African Americans faced numerous slings and arrows in Greensboro during the age of Jim Crow. These include, of course, the segregation of public accommodations like the Woolworth’s lunch counter. Neighborhoods, too, were intentionally segregated. As residents consider the impact of residential segregation on the city today, it’s worth paying attention to how the city came to be segregated. An important part of this story is what happened when a black man tried to move into a white neighborhood more than 100 years ago.
In December 1913, Greensboro newspapers reported that an African American man named William B. Windsor — a 10-year veteran teacher in the Greensboro public schools who would later serve as acting president of Bennett College — had purchased a house on Gorrell Street at the corner of Martin Street in an eastern Greensboro neighborhood occupied by white people.
Windsor, “a tall, exceedingly light Negro, with few of the facial characteristics of the race,” was someone who “might easily pass among strangers for a white man” as well as “a man of considerable intelligence.” His appearance, intelligence and professional success did not mitigate the perceived threat — in fact, they may have made it worse — and white Greensboro panicked.
Whites living near Windsor’s new home demanded a segregation ordinance, which they hoped would force Windsor out. Several other Southern cities — including Baltimore, Atlanta and Winston-Salem — had already enacted ordinances limiting where African Americans could reside. A segregation ordinance for Greensboro, passed in February as “an emergency measure,” went into effect “immediately, without the 20 days’ notice required for an ordinary ordinance.” Commissioners considered the case an emergency because “residents of that section of the city came down on the authorities with blood in their eyes, promising that if something were not done for their relief by means of the law that they would see to it that their own interests were defended.” Greensboro’s ordinance was a copy of one put in place in Winston a year earlier.
During the uproar over Windsor’s purchase, the Greensboro Record made veiled threats of violence, noting that “violence (against black homeowners) is a rare thing” in the city, “yet the habitation of this colored woman may be made very uncomfortable to say the least” (at the time this article was written, local whites had come to believe the house would be inhabited by Windsor’s sister).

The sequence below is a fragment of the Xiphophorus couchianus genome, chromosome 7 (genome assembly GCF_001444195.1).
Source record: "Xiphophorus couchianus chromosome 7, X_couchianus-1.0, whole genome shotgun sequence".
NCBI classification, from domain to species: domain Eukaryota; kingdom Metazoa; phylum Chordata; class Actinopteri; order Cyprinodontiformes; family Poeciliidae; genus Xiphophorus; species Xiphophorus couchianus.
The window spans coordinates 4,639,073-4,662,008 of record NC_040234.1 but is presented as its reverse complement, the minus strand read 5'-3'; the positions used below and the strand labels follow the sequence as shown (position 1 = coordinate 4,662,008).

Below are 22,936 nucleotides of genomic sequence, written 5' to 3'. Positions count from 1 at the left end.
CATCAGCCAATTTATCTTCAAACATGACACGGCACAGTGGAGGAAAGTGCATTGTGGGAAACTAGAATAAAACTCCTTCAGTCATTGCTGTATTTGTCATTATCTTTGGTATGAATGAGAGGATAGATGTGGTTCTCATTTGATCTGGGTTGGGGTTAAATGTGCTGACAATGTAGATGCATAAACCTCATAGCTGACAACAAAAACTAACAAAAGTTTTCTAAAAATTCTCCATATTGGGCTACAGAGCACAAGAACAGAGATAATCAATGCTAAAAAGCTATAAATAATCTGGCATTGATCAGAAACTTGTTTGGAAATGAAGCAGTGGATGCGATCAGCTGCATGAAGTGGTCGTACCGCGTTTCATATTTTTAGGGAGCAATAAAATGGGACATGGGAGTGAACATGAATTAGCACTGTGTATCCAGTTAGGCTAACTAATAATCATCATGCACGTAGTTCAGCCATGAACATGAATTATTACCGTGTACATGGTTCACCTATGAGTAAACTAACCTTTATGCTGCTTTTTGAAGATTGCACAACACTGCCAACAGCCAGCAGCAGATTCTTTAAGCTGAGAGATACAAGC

A group of residents of the neighborhood also demanded that the mayor and board of commissioners strip Windsor of his job, arguing in a petition with 500 signatures that they believed “the close intermingling of our houses and the association of our children would be extremely detrimental to both races: and would probably result either in familiarity or constant friction, each of which might lead to dangerous results.” They also claimed to fear “great damage to the value of our property as many of the white people would wish to move out, and would find it impossible to sell their property for any reasonable price.”
This group considered Windsor’s decision to purchase the property “reprehensible and … dangerous.” Such a person should not be working in the public schools, the group argued, and asked that “you remove him at once, and select in his place someone of his race who will realize the responsibility of his position and his obligation to both races.”
After it became clear that the ordinance would not affect Windsor, as he had purchased the property before the passage of the ordinance, the Record noted ominously that “He is a man of sufficient intelligence to know what will happen if he persists in remaining.” Violence turned out not to be necessary, however.
Initially unwilling to sell the property, Windsor gave in to the intimidation. A “committee representing the protesting citizens from South Greensboro” paid Windsor $2,700 for the property, which it promptly resold. Windsor’s sister had paid $1,800 for the property and Windsor had made improvements (including installing plumbing and electric lights) costing $1,202. Factoring in interest on the property, the Record calculated that Windsor lost $428 on the property.
Greensboro’s segregation ordinance became null when the North Carolina Supreme Court declared Winston-Salem’s ordinance invalid in 1914. The ordinance may have been short-lived, but it is significant nonetheless, as it reveals just how determined some whites were to keep their neighborhoods segregated.
After the court’s decision, with laws requiring residential segregation no longer permissible in the state, segregationists would turn to other measures to keep black and white people in separate neighborhoods — measures including restrictive covenants, intimidation and violence.